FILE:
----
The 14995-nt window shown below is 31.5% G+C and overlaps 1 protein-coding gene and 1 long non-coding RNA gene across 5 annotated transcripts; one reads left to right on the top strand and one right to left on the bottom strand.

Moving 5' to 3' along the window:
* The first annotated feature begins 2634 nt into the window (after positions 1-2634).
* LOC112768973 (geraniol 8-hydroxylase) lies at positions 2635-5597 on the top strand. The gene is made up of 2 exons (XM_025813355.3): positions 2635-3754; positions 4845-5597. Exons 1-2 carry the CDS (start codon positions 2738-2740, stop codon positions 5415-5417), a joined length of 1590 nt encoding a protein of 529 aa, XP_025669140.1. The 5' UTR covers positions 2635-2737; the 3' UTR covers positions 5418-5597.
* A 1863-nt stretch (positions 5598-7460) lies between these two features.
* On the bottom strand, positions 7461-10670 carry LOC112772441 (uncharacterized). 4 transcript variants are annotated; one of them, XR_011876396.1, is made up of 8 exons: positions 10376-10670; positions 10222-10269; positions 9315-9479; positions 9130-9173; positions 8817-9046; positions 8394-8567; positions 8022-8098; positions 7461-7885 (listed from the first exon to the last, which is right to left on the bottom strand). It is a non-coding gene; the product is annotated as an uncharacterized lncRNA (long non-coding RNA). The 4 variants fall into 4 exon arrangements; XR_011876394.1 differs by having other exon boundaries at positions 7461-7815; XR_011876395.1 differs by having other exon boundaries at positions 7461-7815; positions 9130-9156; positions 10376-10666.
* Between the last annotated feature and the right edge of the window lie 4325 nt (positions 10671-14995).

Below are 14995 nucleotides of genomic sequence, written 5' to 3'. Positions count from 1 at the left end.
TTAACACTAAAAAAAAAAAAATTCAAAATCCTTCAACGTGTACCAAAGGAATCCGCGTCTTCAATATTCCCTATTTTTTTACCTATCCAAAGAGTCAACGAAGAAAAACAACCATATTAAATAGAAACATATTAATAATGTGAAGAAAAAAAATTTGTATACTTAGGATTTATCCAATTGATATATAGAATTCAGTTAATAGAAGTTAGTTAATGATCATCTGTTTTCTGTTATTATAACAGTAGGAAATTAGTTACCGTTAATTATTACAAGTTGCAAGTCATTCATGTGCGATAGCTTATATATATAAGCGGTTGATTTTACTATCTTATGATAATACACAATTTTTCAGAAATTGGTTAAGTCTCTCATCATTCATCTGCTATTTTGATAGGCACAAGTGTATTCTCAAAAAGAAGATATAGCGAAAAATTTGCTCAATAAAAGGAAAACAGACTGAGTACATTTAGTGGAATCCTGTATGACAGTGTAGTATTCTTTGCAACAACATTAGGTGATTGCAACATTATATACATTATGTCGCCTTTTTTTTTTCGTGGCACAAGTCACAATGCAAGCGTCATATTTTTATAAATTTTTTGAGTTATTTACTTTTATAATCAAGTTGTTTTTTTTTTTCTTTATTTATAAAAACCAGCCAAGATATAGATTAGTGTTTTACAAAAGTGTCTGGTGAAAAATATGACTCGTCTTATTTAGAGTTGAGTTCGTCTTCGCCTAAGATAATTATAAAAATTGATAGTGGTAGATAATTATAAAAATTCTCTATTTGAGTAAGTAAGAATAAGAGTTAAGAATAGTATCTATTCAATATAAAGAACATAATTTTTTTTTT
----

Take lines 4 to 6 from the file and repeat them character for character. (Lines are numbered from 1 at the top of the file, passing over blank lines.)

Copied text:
* LOC112768973 (geraniol 8-hydroxylase) lies at positions 2635-5597 on the top strand. The gene is made up of 2 exons (XM_025813355.3): positions 2635-3754; positions 4845-5597. Exons 1-2 carry the CDS (start codon positions 2738-2740, stop codon positions 5415-5417), a joined length of 1590 nt encoding a protein of 529 aa, XP_025669140.1. The 5' UTR covers positions 2635-2737; the 3' UTR covers positions 5418-5597.
* A 1863-nt stretch (positions 5598-7460) lies between these two features.
* On the bottom strand, positions 7461-10670 carry LOC112772441 (uncharacterized). 4 transcript variants are annotated; one of them, XR_011876396.1, is made up of 8 exons: positions 10376-10670; positions 10222-10269; positions 9315-9479; positions 9130-9173; positions 8817-9046; positions 8394-8567; positions 8022-8098; positions 7461-7885 (listed from the first exon to the last, which is right to left on the bottom strand). It is a non-coding gene; the product is annotated as an uncharacterized lncRNA (long non-coding RNA). The 4 variants fall into 4 exon arrangements; XR_011876394.1 differs by having other exon boundaries at positions 7461-7815; XR_011876395.1 differs by having other exon boundaries at positions 7461-7815; positions 9130-9156; positions 10376-10666.